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EnglishEdit

Alternative formsEdit

EtymologyEdit

From German Kraut (cabbage), alluding to the use of cabbage as ingredient in German cuisine. From 19th c. but popularized during WWI/II.[1][2]

PronunciationEdit

  • IPA(key): /kɹaʊt/
  • (Canada) IPA(key): /kɹʌʊt/
  • (file)
  • Rhymes: -aʊt

NounEdit

Kraut (plural Krauts)

  1. (ethnic slur, offensive, slang) A German. [from 1841]
    Synonyms: Boche, Fritz, jerry, Hun, sauerkraut
    Coordinate terms: frog, rosbif

Derived termsEdit

TranslationsEdit

ReferencesEdit

  1. ^ kraut” in Douglas Harper, Online Etymology Dictionary, 2001–2019.
  2. ^ Kraut” in Lexico, Dictionary.com; Oxford University Press.

AnagramsEdit


GermanEdit

PronunciationEdit

Etymology 1Edit

From Middle High German krūt, from Old High German krūt, chrūt, from Proto-Germanic *krūdą (plant, vegetable, herb). Cognate with Old Saxon krūd (whence Low German Kruut), Old Frisian krūd (whence Saterland Frisian Kruud), Old Dutch krūt (whence Dutch kruid), Yiddish קרויט(kroyt).

NounEdit

Kraut n (genitive Krauts or Krautes, plural Kräuter, diminutive Kräutchen n or Kräutlein n)

  1. (countable) herb; useful plant (plant used to flavour food, or for medicinal effect)
  2. (countable, botany) plant whose above-ground portions are not woody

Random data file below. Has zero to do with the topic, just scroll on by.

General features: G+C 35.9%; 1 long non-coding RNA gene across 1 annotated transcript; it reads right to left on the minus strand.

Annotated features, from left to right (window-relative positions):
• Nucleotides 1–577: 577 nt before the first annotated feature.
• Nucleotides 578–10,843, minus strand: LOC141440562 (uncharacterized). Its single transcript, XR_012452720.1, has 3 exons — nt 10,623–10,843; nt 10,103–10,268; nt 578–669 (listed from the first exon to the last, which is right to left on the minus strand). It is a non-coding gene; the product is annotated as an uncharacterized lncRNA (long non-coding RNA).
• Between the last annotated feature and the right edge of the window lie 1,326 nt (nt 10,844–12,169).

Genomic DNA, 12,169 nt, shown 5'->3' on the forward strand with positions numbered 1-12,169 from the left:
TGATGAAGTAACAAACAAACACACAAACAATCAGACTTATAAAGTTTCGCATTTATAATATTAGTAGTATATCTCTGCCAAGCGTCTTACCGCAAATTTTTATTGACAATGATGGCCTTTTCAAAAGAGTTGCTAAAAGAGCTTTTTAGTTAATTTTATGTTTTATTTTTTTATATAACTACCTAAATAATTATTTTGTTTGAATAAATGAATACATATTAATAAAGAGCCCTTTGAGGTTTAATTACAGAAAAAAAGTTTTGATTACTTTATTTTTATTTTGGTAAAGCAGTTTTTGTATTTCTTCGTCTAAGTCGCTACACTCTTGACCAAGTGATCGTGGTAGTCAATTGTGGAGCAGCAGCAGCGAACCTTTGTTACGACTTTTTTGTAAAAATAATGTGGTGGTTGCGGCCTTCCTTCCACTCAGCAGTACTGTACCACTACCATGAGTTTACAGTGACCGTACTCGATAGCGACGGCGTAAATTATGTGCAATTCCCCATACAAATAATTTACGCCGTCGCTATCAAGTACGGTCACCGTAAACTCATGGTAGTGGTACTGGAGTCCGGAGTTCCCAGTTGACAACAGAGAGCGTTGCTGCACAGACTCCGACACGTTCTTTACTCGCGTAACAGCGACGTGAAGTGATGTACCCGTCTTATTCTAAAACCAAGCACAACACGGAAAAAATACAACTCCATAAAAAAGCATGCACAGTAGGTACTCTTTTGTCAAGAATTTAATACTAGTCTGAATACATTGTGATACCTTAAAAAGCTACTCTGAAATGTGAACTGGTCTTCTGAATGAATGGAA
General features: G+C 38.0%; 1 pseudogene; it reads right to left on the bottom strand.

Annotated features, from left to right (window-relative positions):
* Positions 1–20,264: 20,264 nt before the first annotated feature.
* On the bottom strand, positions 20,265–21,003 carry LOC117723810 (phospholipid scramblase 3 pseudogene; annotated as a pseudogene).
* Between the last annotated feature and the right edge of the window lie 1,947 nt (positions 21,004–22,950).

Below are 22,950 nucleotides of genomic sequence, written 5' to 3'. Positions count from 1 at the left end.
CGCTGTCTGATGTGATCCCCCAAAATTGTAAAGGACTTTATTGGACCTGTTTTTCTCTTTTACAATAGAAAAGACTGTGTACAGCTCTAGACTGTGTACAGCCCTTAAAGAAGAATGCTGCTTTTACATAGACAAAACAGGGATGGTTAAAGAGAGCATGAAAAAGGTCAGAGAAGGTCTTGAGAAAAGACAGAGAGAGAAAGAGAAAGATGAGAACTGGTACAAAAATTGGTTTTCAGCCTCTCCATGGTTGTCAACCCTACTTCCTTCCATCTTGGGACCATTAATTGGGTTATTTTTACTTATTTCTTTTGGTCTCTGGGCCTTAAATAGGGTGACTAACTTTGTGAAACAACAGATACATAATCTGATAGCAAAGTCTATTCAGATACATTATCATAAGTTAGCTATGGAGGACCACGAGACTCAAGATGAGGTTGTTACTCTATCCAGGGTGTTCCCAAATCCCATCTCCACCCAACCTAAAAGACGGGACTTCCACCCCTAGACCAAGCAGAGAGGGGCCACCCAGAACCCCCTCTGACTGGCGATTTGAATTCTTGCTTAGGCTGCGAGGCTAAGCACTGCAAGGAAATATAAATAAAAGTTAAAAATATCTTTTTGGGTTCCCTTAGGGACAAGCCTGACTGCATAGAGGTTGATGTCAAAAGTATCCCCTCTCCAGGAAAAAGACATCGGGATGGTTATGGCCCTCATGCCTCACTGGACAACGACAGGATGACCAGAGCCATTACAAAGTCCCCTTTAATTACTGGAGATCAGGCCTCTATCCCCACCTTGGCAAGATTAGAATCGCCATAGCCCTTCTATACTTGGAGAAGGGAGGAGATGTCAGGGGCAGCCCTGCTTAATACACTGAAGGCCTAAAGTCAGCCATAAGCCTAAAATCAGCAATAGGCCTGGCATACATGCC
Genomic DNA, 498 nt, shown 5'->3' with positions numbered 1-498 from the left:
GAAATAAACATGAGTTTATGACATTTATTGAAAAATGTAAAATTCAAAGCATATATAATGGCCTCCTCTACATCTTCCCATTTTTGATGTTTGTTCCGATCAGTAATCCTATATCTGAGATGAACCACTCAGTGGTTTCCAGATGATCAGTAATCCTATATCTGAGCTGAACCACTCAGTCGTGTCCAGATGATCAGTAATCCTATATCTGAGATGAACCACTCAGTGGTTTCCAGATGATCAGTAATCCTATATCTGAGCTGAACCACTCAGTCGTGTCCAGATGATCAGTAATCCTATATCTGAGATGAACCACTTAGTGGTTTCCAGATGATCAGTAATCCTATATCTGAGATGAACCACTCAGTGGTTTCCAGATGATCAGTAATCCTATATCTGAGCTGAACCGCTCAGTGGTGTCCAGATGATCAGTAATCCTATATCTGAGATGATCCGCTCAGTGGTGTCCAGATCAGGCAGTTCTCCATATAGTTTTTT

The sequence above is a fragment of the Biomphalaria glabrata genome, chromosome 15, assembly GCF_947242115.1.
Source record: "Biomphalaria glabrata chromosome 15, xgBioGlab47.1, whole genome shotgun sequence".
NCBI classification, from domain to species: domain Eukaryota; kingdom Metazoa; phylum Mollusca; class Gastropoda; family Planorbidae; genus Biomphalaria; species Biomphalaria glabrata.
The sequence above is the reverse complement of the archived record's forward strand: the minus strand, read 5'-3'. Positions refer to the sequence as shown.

3. (uncountable, regional, southern Germany, Austria) cabbage (vegetable)
  4. (uncountable, regional, western Germany) a thick syrup made from sugar beets or, less often, fruit
Usage notesEdit
  • (cabbage): This sense has become common in northern and central Germany in the words Krautsalat and Sauerkraut, but not otherwise.
DeclensionEdit
SynonymsEdit
Derived termsEdit
Related termsEdit

Etymology 2Edit

From English Kraut (German), mostly via American films and books about World Wars I and II. The English term is from sauerkraut, due to the British and American perception of sauerkraut as a stereotypically German dish.

NounEdit

Kraut m (genitive Krauts, plural Krauts)

  1. (slang, derogatory, offensive) a German (from an Anglo-Saxon perspective)
SynonymsEdit
  • (a German, from an Anglo-Saxon perspective): Fritz

LuxembourgishEdit

EtymologyEdit

From Old High German krūt, from Proto-Germanic *krūdą. Cognate with German Kraut, Dutch kruid, kruit, Icelandic krydd.

PronunciationEdit

NounEdit

Kraut n (plural Kraider)

  1. herb, plant